IS researchers have expressed time and again that technological change poses the greatest challenge to their research. It has been mentioned that not much attention has been given to the integration of technology or its use as a coordinating mechanism for organizational units. It is our contention that IT should be studied as an independent variable affecting the organizational structure. It has been many times recommended that a serious and in depth a reassessment of certain components of organization theory which are affected by the tremendous changes that have occurred in the capabilities and forms of communication technologies. This article will attempt to contribute to the development of these issues.
Researchers have studied the impact of information technology at different levels of the organization. Possibly using organization theory, formulated hypotheses for empirical testing which reflect the impacts of IT on the decision behavior and design of organizations. Others have noted that most of the early studies considered IT as the dependent variable for analyzing its adoption by organizations. As reported, the results of several empirical studies that attempted to analyze IT s impact on organizations have proved inconclusive.
The increasing global interdependencies and the accelerating pace of change demand more flexible and adaptive organizations. Other managers have defined organizational flexibility in terms of “vulnerability” and “adaptability.” Effective implementation of IT would decrease vulnerability by reducing the cost of expected failures and enhance adaptability by reducing the cost of adjustment. We can attribute the ever-increasing need for managing interdependence to competitive pressures that included globalization, time-based competition, increased market risk, and a greater emphasis on customer service and cost reduction. It was once said “the organization’s response to the environment will continue to be the crucial determinant for its effectiveness.” Since postindustrial organizations will be faced with increasing environmental complexity and turbulence, organizations’ needs to process information and make decisions will be substantially increased. The capabilities and flexibilities of computer-communication systems make them increasingly relevant to organizations by being able to respond to any specific information or communication requirement.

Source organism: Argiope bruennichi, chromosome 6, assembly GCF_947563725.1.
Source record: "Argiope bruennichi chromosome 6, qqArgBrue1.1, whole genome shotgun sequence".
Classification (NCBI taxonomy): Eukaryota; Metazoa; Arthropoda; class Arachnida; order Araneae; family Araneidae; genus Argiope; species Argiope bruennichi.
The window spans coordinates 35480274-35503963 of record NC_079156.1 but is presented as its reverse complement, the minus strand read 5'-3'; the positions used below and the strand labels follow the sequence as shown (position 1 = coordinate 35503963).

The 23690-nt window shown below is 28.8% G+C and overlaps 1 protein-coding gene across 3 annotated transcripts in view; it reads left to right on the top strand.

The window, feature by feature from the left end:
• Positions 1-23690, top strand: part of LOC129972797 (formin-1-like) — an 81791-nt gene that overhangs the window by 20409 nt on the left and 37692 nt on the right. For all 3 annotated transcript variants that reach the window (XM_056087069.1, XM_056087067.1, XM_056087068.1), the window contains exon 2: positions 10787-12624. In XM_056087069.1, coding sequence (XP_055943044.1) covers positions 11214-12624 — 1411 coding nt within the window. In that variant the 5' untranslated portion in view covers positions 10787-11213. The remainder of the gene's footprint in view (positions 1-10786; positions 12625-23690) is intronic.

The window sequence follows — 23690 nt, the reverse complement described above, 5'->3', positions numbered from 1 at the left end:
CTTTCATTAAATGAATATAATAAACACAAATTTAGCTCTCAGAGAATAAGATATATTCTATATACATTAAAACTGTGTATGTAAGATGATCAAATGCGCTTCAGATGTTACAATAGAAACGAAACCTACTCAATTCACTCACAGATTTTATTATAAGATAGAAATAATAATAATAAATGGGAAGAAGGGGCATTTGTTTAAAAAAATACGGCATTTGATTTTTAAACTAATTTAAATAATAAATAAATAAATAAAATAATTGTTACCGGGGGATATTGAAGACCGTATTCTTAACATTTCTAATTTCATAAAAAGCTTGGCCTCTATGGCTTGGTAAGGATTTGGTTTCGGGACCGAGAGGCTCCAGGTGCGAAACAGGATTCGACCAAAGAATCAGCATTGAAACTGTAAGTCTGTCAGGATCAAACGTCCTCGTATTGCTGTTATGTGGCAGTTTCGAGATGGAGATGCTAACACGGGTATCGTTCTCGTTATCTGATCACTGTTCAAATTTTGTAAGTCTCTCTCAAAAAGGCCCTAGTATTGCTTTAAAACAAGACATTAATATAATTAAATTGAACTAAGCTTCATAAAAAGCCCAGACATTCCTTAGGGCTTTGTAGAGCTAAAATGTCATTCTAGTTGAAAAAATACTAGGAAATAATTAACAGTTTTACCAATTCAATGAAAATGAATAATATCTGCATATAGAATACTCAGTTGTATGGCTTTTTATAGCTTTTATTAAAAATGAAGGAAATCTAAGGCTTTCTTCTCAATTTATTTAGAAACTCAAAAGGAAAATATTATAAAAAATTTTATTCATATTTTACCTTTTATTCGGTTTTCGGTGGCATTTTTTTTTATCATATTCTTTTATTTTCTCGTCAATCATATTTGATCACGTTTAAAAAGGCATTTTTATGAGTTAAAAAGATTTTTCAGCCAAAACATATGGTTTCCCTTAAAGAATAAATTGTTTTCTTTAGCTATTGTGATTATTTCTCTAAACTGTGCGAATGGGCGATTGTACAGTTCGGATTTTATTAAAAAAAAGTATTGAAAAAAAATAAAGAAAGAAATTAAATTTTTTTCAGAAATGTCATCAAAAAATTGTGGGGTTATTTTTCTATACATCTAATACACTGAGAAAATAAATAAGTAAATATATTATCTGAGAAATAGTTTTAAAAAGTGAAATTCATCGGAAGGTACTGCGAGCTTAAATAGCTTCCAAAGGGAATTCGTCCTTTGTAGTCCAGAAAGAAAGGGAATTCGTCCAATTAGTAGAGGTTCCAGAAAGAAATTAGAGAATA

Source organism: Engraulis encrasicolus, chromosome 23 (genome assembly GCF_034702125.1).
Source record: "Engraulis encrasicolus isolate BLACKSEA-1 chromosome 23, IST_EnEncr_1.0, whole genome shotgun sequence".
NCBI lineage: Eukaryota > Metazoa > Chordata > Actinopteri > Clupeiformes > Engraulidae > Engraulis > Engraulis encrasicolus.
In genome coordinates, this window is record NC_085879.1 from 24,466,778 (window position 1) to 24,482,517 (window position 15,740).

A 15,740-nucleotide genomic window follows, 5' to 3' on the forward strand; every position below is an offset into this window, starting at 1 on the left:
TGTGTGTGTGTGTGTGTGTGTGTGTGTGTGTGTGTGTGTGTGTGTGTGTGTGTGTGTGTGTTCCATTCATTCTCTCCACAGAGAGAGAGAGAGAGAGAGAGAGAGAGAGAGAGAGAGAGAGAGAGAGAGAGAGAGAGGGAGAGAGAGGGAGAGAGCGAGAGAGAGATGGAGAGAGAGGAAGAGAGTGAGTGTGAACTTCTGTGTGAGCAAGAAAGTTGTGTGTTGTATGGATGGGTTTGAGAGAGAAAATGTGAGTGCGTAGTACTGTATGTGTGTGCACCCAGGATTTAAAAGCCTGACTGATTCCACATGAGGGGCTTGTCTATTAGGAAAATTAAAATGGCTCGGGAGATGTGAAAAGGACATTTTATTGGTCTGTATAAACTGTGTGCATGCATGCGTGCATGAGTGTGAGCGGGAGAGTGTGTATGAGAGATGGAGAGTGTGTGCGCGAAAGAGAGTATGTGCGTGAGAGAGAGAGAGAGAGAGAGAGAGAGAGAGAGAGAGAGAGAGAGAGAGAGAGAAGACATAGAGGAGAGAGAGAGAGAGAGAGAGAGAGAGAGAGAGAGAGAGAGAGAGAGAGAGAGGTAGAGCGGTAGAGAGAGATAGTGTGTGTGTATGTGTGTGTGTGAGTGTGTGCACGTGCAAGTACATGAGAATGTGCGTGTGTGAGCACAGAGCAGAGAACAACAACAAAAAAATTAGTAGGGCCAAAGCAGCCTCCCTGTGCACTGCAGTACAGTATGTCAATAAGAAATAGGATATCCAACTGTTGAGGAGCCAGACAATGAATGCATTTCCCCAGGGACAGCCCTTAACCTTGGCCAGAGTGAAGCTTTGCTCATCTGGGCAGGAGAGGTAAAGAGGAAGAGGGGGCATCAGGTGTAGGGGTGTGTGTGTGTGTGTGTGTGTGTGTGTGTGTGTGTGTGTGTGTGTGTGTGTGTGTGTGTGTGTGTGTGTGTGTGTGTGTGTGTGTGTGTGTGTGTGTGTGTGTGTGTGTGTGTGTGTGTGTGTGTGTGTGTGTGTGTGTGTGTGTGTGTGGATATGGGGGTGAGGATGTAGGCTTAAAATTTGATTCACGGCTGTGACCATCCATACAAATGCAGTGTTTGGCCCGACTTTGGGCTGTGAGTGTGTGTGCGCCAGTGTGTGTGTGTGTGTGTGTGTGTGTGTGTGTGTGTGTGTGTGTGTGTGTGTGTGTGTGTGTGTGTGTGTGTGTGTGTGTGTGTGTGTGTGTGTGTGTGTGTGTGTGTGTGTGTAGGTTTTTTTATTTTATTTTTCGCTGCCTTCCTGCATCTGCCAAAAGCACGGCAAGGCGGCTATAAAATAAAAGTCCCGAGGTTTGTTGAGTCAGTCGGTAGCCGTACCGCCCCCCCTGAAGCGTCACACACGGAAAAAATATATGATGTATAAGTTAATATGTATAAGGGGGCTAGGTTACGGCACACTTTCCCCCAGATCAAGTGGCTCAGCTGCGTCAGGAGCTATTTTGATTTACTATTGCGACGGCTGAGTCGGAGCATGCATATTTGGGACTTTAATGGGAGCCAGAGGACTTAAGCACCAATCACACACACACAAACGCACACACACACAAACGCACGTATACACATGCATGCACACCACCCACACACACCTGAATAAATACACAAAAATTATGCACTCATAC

The cost of IT has plunged since the 1960s resulting in enormous investments in IT applications that have stimulated increasingly complex organizational change. Some anticipate that technology cost-performance improvements will sustain this trend over the next decade. Presently, IT amounts to nearly one-half of US firms’ annual capital expenditures and increasingly affects how firms organize, do business, and compete. IT may be considered as comprising of five basic components – computers, communications technology, work stations, robotics, and computer chips. In this article, “IT” is considered to be synonymous with the definition of “advanced information technologies” provided :
“(a) devices that transmit, manipulate, analyze, or exploit information;
(b) in which a digital computer processes information integral to the user’s communication or decision task; and
IT is becoming all-pervasive and is having impact on all industries — in service as well as in manufacturing. It is affecting workers at all levels of organizations from the executives to assembly hands and clerks. IT is increasingly becoming an integral component of all types of technologies — craft, engineering, routine, and no routine. We now have very rightly defined organization as “a structure in which information serves as the axis and as the central structural support.”